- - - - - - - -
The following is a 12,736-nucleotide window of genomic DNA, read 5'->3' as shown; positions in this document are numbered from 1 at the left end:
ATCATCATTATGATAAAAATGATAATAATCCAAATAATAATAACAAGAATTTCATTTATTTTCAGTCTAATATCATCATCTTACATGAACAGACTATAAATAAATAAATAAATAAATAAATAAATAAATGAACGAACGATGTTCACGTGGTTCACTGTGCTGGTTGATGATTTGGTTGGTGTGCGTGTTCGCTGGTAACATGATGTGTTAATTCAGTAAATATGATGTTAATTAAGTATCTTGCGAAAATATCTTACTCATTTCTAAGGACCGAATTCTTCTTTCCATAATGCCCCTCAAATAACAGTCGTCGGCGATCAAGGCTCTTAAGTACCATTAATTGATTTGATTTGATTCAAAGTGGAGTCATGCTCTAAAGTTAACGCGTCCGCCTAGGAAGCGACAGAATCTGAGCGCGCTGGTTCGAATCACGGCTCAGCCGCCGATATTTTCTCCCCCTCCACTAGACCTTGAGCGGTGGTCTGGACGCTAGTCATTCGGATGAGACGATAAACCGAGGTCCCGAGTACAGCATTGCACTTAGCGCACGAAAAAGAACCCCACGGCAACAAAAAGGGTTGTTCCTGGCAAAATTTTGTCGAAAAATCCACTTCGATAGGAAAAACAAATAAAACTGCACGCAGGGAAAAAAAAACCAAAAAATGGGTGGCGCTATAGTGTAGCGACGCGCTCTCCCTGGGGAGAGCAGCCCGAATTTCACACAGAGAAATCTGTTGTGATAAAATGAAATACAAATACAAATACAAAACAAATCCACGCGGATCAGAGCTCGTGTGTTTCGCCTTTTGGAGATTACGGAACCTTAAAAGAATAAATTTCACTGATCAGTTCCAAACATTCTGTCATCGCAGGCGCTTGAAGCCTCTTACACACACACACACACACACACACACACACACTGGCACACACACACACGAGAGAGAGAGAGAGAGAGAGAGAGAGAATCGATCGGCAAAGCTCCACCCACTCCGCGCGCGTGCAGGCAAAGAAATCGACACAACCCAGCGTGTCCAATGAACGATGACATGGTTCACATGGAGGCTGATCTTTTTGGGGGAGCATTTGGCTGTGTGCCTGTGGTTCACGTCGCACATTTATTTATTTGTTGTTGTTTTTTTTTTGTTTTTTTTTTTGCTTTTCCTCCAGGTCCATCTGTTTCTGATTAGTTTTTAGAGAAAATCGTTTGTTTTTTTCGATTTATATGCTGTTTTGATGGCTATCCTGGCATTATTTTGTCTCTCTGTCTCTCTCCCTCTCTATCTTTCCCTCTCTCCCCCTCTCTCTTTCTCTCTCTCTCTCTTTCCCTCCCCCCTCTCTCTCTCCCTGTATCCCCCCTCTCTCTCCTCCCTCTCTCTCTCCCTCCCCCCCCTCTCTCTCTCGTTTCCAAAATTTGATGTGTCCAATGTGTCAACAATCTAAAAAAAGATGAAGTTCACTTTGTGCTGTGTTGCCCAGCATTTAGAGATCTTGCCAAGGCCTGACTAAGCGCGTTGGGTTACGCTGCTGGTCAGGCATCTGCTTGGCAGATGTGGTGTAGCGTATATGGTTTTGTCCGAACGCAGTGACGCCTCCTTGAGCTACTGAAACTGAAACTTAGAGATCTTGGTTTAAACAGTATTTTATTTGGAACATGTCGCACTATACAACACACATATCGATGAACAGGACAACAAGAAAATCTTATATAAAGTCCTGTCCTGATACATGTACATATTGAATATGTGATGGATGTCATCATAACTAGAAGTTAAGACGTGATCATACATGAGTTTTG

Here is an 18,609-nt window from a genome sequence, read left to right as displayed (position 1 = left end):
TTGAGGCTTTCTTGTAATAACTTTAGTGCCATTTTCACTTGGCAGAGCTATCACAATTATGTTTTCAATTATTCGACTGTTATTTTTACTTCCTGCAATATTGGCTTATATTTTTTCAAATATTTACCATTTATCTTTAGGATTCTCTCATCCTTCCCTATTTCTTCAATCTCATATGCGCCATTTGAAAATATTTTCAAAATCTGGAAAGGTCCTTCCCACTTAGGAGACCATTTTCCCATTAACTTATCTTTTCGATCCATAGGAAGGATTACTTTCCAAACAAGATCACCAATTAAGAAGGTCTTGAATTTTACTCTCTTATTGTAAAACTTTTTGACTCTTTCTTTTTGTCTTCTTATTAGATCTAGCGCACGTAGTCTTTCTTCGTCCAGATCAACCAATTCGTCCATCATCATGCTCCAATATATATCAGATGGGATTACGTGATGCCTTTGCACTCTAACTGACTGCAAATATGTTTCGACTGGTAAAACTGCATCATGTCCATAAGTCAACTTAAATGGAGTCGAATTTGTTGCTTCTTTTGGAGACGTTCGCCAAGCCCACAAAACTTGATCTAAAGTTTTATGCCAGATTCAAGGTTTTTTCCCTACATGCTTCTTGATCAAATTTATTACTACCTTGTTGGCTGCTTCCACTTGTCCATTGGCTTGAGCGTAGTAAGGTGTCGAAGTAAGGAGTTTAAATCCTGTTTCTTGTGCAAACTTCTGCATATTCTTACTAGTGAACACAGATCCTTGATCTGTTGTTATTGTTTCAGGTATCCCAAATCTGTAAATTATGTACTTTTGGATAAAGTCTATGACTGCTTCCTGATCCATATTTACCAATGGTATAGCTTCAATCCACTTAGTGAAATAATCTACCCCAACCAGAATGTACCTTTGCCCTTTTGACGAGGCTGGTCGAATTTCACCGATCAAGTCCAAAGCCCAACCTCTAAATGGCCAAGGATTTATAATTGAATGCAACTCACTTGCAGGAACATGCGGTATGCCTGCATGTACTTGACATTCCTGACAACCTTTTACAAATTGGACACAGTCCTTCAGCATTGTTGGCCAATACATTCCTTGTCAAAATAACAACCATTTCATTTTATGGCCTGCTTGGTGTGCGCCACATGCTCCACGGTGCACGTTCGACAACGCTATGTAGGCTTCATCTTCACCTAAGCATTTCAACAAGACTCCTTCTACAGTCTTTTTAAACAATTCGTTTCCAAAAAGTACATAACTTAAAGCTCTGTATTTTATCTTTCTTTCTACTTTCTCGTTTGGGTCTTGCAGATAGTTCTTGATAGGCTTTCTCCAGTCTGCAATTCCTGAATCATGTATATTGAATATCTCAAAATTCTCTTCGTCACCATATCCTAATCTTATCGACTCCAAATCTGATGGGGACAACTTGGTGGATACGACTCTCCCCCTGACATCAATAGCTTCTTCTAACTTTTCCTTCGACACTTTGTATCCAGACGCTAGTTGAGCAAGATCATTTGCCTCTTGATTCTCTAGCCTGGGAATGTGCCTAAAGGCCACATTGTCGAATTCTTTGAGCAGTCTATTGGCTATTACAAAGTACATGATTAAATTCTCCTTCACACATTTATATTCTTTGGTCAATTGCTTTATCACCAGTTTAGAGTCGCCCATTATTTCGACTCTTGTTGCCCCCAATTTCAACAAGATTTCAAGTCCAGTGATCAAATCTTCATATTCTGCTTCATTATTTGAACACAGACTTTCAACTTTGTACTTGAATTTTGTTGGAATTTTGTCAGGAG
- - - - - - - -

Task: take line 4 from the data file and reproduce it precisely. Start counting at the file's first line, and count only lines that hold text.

TTGAGGCTTTCTTGTAATAACTTTAGTGCCATTTTCACTTGGCAGAGCTATCACAATTATGTTTTCAATTATTCGACTGTTATTTTTACTTCCTGCAATATTGGCTTATATTTTTTCAAATATTTACCATTTATCTTTAGGATTCTCTCATCCTTCCCTATTTCTTCAATCTCATATGCGCCATTTGAAAATATTTTCAAAATCTGGAAAGGTCCTTCCCACTTAGGAGACCATTTTCCCATTAACTTATCTTTTCGATCCATAGGAAGGATTACTTTCCAAACAAGATCACCAATTAAGAAGGTCTTGAATTTTACTCTCTTATTGTAAAACTTTTTGACTCTTTCTTTTTGTCTTCTTATTAGATCTAGCGCACGTAGTCTTTCTTCGTCCAGATCAACCAATTCGTCCATCATCATGCTCCAATATATATCAGATGGGATTACGTGATGCCTTTGCACTCTAACTGACTGCAAATATGTTTCGACTGGTAAAACTGCATCATGTCCATAAGTCAACTTAAATGGAGTCGAATTTGTTGCTTCTTTTGGAGACGTTCGCCAAGCCCACAAAACTTGATCTAAAGTTTTATGCCAGATTCAAGGTTTTTTCCCTACATGCTTCTTGATCAAATTTATTACTACCTTGTTGGCTGCTTCCACTTGTCCATTGGCTTGAGCGTAGTAAGGTGTCGAAGTAAGGAGTTTAAATCCTGTTTCTTGTGCAAACTTCTGCATATTCTTACTAGTGAACACAGATCCTTGATCTGTTGTTATTGTTTCAGGTATCCCAAATCTGTAAATTATGTACTTTTGGATAAAGTCTATGACTGCTTCCTGATCCATATTTACCAATGGTATAGCTTCAATCCACTTAGTGAAATAATCTACCCCAACCAGAATGTACCTTTGCCCTTTTGACGAGGCTGGTCGAATTTCACCGATCAAGTCCAAAGCCCAACCTCTAAATGGCCAAGGATTTATAATTGAATGCAACTCACTTGCAGGAACATGCGGTATGCCTGCATGTACTTGACATTCCTGACAACCTTTTACAAATTGGACACAGTCCTTCAGCATTGTTGGCCAATACATTCCTTGTCAAAATAACAACCATTTCATTTTATGGCCTGCTTGGTGTGCGCCACATGCTCCACGGTGCACGTTCGACAACGCTATGTAGGCTTCATCTTCACCTAAGCATTTCAACAAGACTCCTTCTACAGTCTTTTTAAACAATTCGTTTCCAAAAAGTACATAACTTAAAGCTCTGTATTTTATCTTTCTTTCTACTTTCTCGTTTGGGTCTTGCAGATAGTTCTTGATAGGCTTTCTCCAGTCTGCAATTCCTGAATCATGTATATTGAATATCTCAAAATTCTCTTCGTCACCATATCCTAATCTTATCGACTCCAAATCTGATGGGGACAACTTGGTGGATACGACTCTCCCCCTGACATCAATAGCTTCTTCTAACTTTTCCTTCGACACTTTGTATCCAGACGCTAGTTGAGCAAGATCATTTGCCTCTTGATTCTCTAGCCTGGGAATGTGCCTAAAGGCCACATTGTCGAATTCTTTGAGCAGTCTATTGGCTATTACAAAGTACATGATTAAATTCTCCTTCACACATTTATATTCTTTGGTCAATTGCTTTATCACCAGTTTAGAGTCGCCCATTATTTCGACTCTTGTTGCCCCCAATTTCAACAAGATTTCAAGTCCAGTGATCAAATCTTCATATTCTGCTTCATTATTTGAACACAGACTTTCAACTTTGTACTTGAATTTTGTTGGAATTTTGTCAGGAG